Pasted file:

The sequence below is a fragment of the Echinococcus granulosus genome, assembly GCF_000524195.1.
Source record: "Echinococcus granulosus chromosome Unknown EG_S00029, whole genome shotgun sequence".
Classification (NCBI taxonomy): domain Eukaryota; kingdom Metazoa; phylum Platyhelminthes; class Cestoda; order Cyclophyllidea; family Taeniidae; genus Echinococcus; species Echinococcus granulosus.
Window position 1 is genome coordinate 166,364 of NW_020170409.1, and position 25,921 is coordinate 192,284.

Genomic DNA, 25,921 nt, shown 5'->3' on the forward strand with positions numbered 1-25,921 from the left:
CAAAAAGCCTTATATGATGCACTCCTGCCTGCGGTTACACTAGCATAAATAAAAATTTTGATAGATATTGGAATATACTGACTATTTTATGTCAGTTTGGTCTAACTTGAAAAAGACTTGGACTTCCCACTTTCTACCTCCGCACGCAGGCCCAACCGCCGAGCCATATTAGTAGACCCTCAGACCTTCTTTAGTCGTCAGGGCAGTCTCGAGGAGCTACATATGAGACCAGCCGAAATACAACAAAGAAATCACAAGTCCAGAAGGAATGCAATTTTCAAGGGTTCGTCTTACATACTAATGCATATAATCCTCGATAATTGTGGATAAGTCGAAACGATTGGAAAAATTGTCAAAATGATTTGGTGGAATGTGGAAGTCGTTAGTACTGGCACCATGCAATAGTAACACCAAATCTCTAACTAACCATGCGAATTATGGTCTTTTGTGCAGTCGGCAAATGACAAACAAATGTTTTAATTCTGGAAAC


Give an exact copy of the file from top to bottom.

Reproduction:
The sequence below is a fragment of the Echinococcus granulosus genome, assembly GCF_000524195.1.
Source record: "Echinococcus granulosus chromosome Unknown EG_S00029, whole genome shotgun sequence".
Classification (NCBI taxonomy): domain Eukaryota; kingdom Metazoa; phylum Platyhelminthes; class Cestoda; order Cyclophyllidea; family Taeniidae; genus Echinococcus; species Echinococcus granulosus.
Window position 1 is genome coordinate 166,364 of NW_020170409.1, and position 25,921 is coordinate 192,284.

Genomic DNA, 25,921 nt, shown 5'->3' on the forward strand with positions numbered 1-25,921 from the left:
CAAAAAGCCTTATATGATGCACTCCTGCCTGCGGTTACACTAGCATAAATAAAAATTTTGATAGATATTGGAATATACTGACTATTTTATGTCAGTTTGGTCTAACTTGAAAAAGACTTGGACTTCCCACTTTCTACCTCCGCACGCAGGCCCAACCGCCGAGCCATATTAGTAGACCCTCAGACCTTCTTTAGTCGTCAGGGCAGTCTCGAGGAGCTACATATGAGACCAGCCGAAATACAACAAAGAAATCACAAGTCCAGAAGGAATGCAATTTTCAAGGGTTCGTCTTACATACTAATGCATATAATCCTCGATAATTGTGGATAAGTCGAAACGATTGGAAAAATTGTCAAAATGATTTGGTGGAATGTGGAAGTCGTTAGTACTGGCACCATGCAATAGTAACACCAAATCTCTAACTAACCATGCGAATTATGGTCTTTTGTGCAGTCGGCAAATGACAAACAAATGTTTTAATTCTGGAAAC